exposed to heat sufficiently powerful to destroy the life of the pupae. This is generally accomplished by placing the vessels in an oven, heated to about the same degree as that of a baker after his loaves are drawn; here they are suffered to remain for about an hour, they are then withdrawn, but the blanket that covers them, is not removed for the space of five or six hours.
The first process in preparing the silk, is winding it off the cocoons: for this purpose, after the rough outsides are removed, several handfuls at a time are thrown into a vessel containing water, and placed over a gentle fire, the water is then allowed to be heated to nearly the boiling point; a short stunted brush formed of heath or any other shrub of that description, is now gently moved about among the cocoons, and on withdrawing it from the water, the ends of the silk are found to have adhered to it in several places; the winder then gathers together with her fingers, as many ends as she intends the first description of thread to consist of, and hands them to an assistant, whose office it is to turn the reel as soon as the silk is laid upon it; the principal workwoman, in the mean time, continually adds to the thread the ends of fresh cocoons, as soon as the first are exhausted.
The silk, when reeled off in this manner, is called singles, and is used in weaving to form the weft, that is, the thread that crosses the cloth from side to side. Another description of silk threads, are called trams, and these consist of two or three singles twisted together; but the strongest and most valuable sort is the organzine, which is formed by placing skeins of singles upon a reel, and as they are wound off, they are, by the assistance of machinery, strongly twisted. Two or three of these are then taken, and the whole again twisted together to form a stronger thread; this thread is the organzine, and is used for the warp or length of the cloth.
The process of making organzine, is called throwing, and the throwsters form a very important branch of the silk business. Before the year 1719, the whole of the thrown silk used in England came from abroad, but at that time Sir Thomas Lombe and his brother erected a large mill at Derby for the pur pose of forming organzine, and obtained an exclusive patent for its manufacture, for the term of fourteen years; at the expiration of that term, they applied for a renewal of their patent, but it was refused by Parliament, and the trade has since then been open to competition. Some idea may be formed of the extent to which the silk manufacture is carried on at present in England, by the fact that no less a quantity than four million, six hundred and ninety three thousand, five hundred and seventeen pounds of raw silk were imported for home consumption, in the year ending January 1831.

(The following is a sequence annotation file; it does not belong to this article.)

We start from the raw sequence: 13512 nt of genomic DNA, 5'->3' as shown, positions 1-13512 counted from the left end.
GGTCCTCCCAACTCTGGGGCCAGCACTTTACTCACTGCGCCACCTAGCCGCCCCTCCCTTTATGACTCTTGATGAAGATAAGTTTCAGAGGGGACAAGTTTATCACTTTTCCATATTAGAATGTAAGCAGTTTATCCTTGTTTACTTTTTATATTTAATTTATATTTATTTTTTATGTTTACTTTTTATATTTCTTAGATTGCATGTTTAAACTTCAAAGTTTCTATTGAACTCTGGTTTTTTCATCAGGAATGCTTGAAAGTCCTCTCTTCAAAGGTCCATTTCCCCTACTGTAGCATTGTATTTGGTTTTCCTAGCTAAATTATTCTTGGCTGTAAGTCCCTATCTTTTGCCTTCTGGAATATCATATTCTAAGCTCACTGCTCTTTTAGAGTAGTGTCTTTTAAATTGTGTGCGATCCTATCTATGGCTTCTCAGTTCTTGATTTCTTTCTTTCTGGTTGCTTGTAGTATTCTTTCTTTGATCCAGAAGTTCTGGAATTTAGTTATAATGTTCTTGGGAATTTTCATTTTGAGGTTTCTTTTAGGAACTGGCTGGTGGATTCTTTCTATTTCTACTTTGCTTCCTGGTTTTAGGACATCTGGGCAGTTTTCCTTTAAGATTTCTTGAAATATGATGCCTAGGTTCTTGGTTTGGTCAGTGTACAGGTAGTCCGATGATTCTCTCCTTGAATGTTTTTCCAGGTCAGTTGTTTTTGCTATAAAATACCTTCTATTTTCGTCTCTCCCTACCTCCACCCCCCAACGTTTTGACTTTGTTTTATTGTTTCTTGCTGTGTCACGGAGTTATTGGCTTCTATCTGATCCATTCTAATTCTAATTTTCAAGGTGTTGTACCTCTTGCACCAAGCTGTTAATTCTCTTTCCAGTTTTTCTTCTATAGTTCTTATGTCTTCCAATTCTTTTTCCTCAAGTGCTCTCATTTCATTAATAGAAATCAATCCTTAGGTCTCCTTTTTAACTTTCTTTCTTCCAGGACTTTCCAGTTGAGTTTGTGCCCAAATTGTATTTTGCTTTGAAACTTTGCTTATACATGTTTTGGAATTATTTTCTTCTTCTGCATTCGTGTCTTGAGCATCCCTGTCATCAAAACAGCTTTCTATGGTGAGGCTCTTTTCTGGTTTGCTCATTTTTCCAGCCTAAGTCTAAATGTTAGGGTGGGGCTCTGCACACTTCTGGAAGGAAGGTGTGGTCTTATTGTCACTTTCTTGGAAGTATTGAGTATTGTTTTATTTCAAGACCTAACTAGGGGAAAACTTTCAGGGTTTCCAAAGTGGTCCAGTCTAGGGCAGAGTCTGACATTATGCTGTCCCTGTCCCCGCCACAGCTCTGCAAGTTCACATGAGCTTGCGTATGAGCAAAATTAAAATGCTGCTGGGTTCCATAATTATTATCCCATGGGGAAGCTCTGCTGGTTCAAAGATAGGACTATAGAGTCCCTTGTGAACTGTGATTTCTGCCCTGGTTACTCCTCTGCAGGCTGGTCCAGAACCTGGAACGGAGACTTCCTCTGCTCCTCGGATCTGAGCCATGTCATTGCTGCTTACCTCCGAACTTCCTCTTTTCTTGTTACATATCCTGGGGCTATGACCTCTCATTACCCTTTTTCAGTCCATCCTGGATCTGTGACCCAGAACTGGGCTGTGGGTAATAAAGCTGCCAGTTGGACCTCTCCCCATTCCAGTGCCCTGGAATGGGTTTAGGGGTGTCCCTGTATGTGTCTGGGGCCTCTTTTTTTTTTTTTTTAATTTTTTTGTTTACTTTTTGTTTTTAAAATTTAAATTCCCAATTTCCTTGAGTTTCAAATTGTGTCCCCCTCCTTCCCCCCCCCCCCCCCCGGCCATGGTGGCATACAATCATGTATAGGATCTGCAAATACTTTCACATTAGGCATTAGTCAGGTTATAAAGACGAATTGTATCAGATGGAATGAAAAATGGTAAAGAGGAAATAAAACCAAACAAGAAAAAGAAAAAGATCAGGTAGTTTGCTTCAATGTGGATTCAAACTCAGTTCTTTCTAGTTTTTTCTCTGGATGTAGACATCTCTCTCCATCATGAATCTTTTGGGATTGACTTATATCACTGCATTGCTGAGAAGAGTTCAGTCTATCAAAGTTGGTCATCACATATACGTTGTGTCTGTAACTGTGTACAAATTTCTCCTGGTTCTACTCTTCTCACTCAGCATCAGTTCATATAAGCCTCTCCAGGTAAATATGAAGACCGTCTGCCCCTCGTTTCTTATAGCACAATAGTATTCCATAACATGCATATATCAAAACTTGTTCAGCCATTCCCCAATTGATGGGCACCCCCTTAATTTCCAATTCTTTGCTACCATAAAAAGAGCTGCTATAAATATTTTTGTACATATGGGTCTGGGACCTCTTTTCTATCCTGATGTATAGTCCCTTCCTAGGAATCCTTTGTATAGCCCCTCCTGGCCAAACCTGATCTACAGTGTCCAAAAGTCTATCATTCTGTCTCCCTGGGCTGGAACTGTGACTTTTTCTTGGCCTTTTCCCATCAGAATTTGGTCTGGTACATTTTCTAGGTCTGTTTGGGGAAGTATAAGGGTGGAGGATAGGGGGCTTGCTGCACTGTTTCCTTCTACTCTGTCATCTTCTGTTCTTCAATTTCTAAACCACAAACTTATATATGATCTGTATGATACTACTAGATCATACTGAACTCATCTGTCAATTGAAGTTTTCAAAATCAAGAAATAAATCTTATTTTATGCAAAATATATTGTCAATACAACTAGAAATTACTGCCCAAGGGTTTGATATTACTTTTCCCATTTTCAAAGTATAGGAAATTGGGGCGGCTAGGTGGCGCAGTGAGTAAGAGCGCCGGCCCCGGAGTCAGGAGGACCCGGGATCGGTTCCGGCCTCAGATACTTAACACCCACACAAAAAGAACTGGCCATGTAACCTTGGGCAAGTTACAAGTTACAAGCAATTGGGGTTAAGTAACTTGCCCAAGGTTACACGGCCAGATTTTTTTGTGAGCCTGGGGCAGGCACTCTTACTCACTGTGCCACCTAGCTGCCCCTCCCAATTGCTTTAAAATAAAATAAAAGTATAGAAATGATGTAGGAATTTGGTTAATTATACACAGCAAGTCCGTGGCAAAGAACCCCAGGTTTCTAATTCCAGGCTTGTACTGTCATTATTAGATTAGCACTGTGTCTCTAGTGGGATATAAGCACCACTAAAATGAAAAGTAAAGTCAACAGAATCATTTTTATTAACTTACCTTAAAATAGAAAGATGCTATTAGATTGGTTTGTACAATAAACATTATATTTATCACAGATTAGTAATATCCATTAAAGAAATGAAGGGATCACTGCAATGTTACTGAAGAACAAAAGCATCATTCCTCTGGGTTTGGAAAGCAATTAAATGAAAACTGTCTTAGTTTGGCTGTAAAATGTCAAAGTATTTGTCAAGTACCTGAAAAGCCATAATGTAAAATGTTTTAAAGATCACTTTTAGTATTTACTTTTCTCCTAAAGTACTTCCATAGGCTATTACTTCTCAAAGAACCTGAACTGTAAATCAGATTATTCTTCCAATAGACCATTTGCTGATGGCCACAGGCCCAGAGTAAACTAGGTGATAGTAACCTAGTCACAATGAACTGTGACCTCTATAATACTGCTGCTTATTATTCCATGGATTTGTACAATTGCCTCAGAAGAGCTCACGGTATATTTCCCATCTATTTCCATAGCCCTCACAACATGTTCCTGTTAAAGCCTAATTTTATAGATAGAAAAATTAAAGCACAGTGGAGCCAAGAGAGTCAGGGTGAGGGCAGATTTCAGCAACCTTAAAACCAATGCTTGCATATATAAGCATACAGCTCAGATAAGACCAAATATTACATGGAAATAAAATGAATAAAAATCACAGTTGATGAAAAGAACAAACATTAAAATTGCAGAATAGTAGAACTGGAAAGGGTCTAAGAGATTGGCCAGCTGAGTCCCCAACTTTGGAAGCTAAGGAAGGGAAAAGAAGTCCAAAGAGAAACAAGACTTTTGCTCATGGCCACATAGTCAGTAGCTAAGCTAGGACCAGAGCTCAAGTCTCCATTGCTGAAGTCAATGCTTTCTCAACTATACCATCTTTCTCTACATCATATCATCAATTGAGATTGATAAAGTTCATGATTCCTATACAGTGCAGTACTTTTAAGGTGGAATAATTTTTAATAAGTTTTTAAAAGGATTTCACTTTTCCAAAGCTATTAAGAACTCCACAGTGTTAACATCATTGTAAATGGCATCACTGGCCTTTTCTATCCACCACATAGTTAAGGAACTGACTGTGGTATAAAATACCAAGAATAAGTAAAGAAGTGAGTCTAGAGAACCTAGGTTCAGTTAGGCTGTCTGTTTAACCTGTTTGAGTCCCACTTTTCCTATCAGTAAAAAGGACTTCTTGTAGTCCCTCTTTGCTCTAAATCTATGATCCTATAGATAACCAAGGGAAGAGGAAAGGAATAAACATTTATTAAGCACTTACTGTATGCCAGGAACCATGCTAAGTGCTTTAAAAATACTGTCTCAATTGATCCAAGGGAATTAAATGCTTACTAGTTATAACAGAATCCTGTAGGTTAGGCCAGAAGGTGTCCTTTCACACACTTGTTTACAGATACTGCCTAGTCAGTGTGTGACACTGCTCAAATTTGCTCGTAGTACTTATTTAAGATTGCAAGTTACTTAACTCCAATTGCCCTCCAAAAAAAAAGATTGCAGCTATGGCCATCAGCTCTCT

The substance on which this valuable caterpillar feeds, is the leaf of the Mulberry Tree; and Providence as if to ensure the continuance of this useful species, has so ordained it, that no other insect will partake of the same food; thus ensuring a certain supply for the little spinster.
The engravings which illustrate this article are copied from original Chinese drawings: the first shows the apartment in which the worms are fed, and the manner in which the little trays containing them are arranged. In the second, the cocoons being completed by the . insect, are being cleared of dirt and dead leaves, before they are removed from the frames on which they had spun. The third represents the
NARRATIVE OF A' SAILOR LEFT ON AN ISLAND IN THE PACIFIC OCEAN.
Early in the year 1825, the subject of this narrative was, at the age of seventeen, placed on board a ship employed in the South Sea Fishery. The ship being in the latitude of the Gallapagos, a group of islands situated about two hundred miles west of Peru, she directed her course towards them for the purpose of obtaining wood and water. Here they found an American brig which had arrived there, a day or two previous, with the same intention. They came to an anchor fronting a sandy beach of no very great extent, with high hills, and lofty woods terminating the prospect; the inland parts at a little distance seemed impracticable from the great thickness of the forests. A number of hands were despatched on shore in the long-boat, but not meeting with so desirable a place for watering as they expected, some of the men entered the woods in search of the "Quick freshes," while others proceeded along shore to find one less objectionable. Of the former party was young Lord, who, separating from the rest, entered unconsciously into the thickest part of the country. Having wandered on in this wild labyrinth for nearly two hours, without finding water, or being able to knock down any of the large birds which he chased from among the wild furze
and thickets, he began to think of returning. Being perfectly satisfied in his own mind that he was proceeding in the direction for the ship, he pursued the path he had chosen; evening, however, began to wrap the forest in a deeper gloom, and only just sufficient light remained to show him that he had arrived at a place clothed with some fine trees, beyond which the woods grew so thick as to render them impassable. The fact now first flashed upon him, that he had proceeded in all probability some miles into the interior, and he cheerfully made up his mind to pass the night in the woods, not doubting that on the morrow, he should readily find his way back to the vessel. In this comfortable hope, after having fortified himself with a draught of water from a spring, he ascended one of the trees; and here, notwithstanding the loud screaming of the nightbird, and the continued whoopings of innumerable owls, "making night hideous," worn out by fatigue and watching, he slept till morning.
It may be imagined that at the first glimpse of daybreak, he was not a little anxious to get out of the wood, for he now began to suffer severelyfrom want of food. For some hours he wandered about in the intricacies of this wild and uninhabited spot, supported in the hope that his toils were near their termination. Often did he listen in breathless attention to catch the sound of any signal-gun to guide his